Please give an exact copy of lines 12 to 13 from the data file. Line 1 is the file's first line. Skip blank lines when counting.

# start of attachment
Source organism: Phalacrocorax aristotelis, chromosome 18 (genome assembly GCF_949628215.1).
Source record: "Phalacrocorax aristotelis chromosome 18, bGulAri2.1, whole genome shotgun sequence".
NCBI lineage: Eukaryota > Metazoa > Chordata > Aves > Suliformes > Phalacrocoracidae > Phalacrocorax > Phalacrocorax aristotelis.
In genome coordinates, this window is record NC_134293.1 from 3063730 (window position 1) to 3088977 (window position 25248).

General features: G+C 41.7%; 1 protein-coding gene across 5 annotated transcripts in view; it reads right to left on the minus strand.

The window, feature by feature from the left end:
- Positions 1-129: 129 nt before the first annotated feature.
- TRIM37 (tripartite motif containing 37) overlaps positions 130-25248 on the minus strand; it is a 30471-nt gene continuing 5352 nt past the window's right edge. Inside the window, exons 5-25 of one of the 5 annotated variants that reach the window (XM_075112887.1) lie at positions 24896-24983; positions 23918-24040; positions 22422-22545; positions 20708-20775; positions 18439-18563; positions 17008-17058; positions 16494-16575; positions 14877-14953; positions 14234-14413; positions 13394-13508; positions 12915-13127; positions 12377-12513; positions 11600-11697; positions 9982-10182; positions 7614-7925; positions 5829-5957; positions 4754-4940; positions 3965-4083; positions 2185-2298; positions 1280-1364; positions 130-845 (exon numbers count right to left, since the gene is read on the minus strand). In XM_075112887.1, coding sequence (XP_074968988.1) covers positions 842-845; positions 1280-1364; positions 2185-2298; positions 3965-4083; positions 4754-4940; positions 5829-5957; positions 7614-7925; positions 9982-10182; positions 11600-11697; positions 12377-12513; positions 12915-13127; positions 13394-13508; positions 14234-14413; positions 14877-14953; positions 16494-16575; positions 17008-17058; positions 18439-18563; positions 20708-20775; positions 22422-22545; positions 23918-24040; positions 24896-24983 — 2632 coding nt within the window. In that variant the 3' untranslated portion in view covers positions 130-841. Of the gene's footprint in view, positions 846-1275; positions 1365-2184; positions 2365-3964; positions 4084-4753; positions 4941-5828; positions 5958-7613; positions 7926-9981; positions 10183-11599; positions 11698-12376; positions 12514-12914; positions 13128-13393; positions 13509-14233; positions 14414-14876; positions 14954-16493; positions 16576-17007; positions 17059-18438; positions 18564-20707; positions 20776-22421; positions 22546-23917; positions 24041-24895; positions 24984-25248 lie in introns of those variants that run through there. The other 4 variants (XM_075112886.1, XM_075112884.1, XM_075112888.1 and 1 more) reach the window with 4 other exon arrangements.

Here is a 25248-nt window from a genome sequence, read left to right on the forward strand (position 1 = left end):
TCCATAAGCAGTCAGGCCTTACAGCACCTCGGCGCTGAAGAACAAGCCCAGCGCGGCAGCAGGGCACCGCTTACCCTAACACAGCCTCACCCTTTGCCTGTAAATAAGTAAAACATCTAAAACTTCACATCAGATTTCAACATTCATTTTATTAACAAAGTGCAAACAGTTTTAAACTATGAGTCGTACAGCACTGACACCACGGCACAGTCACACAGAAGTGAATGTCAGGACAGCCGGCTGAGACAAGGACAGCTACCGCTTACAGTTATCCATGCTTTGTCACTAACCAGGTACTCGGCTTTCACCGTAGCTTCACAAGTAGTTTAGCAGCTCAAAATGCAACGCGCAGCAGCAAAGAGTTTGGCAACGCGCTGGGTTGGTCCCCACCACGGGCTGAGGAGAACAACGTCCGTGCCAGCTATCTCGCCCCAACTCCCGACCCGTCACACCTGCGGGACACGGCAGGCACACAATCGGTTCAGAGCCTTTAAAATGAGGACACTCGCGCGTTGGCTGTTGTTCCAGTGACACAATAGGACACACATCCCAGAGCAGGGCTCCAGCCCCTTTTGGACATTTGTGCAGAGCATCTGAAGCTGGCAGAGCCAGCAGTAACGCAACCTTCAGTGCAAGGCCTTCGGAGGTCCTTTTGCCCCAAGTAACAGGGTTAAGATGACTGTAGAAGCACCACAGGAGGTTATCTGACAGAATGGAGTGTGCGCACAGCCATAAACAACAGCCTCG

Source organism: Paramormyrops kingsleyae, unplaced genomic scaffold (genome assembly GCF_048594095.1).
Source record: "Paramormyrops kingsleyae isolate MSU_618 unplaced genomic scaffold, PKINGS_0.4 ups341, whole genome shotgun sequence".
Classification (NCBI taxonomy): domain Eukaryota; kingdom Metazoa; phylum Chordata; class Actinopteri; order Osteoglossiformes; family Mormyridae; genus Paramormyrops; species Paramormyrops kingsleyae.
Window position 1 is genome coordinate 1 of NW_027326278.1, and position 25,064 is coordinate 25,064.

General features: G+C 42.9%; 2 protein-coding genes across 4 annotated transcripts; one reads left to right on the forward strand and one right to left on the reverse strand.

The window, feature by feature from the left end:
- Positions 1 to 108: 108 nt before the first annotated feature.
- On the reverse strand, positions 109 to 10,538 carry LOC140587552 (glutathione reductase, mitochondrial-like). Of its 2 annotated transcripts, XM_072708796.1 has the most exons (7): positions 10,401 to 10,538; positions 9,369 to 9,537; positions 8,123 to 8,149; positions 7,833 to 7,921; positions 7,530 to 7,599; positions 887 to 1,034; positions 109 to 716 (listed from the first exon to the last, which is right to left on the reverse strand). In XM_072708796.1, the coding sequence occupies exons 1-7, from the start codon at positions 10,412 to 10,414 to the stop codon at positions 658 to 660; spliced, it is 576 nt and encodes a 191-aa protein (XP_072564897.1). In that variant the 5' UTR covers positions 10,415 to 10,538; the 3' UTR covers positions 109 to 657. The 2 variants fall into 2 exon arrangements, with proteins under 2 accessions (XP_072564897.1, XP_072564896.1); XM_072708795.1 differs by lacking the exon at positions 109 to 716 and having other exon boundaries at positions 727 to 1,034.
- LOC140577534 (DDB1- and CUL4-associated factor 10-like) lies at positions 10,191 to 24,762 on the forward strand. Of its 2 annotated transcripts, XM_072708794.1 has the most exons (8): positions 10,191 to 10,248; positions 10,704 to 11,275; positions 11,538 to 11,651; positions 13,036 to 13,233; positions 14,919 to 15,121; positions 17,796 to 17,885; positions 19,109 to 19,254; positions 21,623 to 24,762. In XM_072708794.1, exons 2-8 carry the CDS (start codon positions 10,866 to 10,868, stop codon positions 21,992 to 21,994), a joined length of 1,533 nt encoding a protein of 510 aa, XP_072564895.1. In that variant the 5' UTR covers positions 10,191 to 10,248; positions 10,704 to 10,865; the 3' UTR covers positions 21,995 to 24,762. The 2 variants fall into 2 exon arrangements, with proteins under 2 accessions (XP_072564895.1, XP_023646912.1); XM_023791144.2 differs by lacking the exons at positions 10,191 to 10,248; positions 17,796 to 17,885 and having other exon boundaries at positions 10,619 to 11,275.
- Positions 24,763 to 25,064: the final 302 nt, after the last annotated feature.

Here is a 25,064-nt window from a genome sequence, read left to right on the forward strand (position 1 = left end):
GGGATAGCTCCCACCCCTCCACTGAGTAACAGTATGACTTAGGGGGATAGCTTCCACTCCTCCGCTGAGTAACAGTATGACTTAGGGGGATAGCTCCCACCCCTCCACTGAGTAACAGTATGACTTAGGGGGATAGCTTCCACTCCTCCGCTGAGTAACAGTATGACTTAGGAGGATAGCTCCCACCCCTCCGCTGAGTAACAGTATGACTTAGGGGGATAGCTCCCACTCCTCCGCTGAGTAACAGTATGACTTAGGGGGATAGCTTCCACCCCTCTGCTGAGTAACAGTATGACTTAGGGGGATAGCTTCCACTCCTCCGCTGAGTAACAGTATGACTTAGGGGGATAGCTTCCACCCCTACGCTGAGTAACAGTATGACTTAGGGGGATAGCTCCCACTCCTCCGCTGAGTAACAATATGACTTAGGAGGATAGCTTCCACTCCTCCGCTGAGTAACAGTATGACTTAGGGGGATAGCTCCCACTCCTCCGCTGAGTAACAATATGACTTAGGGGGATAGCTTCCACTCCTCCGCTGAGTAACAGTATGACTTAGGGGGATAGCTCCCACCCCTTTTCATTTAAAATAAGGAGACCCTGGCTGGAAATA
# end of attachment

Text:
Source record: "Paramormyrops kingsleyae isolate MSU_618 unplaced genomic scaffold, PKINGS_0.4 ups341, whole genome shotgun sequence".
Classification (NCBI taxonomy): domain Eukaryota; kingdom Metazoa; phylum Chordata; class Actinopteri; order Osteoglossiformes; family Mormyridae; genus Paramormyrops; species Paramormyrops kingsleyae.